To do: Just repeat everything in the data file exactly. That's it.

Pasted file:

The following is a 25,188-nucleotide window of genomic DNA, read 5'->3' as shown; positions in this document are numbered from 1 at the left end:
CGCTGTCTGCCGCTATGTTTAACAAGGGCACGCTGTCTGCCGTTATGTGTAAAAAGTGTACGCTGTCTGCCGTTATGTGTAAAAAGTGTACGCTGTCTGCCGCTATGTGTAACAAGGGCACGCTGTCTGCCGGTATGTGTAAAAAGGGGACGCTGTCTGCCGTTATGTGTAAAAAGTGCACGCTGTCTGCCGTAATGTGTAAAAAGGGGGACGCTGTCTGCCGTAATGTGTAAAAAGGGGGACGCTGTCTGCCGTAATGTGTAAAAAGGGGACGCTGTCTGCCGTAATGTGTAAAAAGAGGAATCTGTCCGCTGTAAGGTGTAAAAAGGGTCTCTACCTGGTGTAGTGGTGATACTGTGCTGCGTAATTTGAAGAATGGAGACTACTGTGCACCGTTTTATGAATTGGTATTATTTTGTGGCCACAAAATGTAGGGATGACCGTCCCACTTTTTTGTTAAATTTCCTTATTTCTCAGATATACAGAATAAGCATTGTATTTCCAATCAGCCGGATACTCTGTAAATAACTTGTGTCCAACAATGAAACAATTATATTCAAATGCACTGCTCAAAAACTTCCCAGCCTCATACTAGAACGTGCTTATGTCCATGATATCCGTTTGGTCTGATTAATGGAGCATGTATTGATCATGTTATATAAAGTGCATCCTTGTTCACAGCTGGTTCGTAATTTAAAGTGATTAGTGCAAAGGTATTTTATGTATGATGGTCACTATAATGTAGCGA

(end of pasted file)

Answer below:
The following is a 25,188-nucleotide window of genomic DNA, read 5'->3' as shown; positions in this document are numbered from 1 at the left end:
CGCTGTCTGCCGCTATGTTTAACAAGGGCACGCTGTCTGCCGTTATGTGTAAAAAGTGTACGCTGTCTGCCGTTATGTGTAAAAAGTGTACGCTGTCTGCCGCTATGTGTAACAAGGGCACGCTGTCTGCCGGTATGTGTAAAAAGGGGACGCTGTCTGCCGTTATGTGTAAAAAGTGCACGCTGTCTGCCGTAATGTGTAAAAAGGGGGACGCTGTCTGCCGTAATGTGTAAAAAGGGGGACGCTGTCTGCCGTAATGTGTAAAAAGGGGACGCTGTCTGCCGTAATGTGTAAAAAGAGGAATCTGTCCGCTGTAAGGTGTAAAAAGGGTCTCTACCTGGTGTAGTGGTGATACTGTGCTGCGTAATTTGAAGAATGGAGACTACTGTGCACCGTTTTATGAATTGGTATTATTTTGTGGCCACAAAATGTAGGGATGACCGTCCCACTTTTTTGTTAAATTTCCTTATTTCTCAGATATACAGAATAAGCATTGTATTTCCAATCAGCCGGATACTCTGTAAATAACTTGTGTCCAACAATGAAACAATTATATTCAAATGCACTGCTCAAAAACTTCCCAGCCTCATACTAGAACGTGCTTATGTCCATGATATCCGTTTGGTCTGATTAATGGAGCATGTATTGATCATGTTATATAAAGTGCATCCTTGTTCACAGCTGGTTCGTAATTTAAAGTGATTAGTGCAAAGGTATTTTATGTATGATGGTCACTATAATGTAGCGA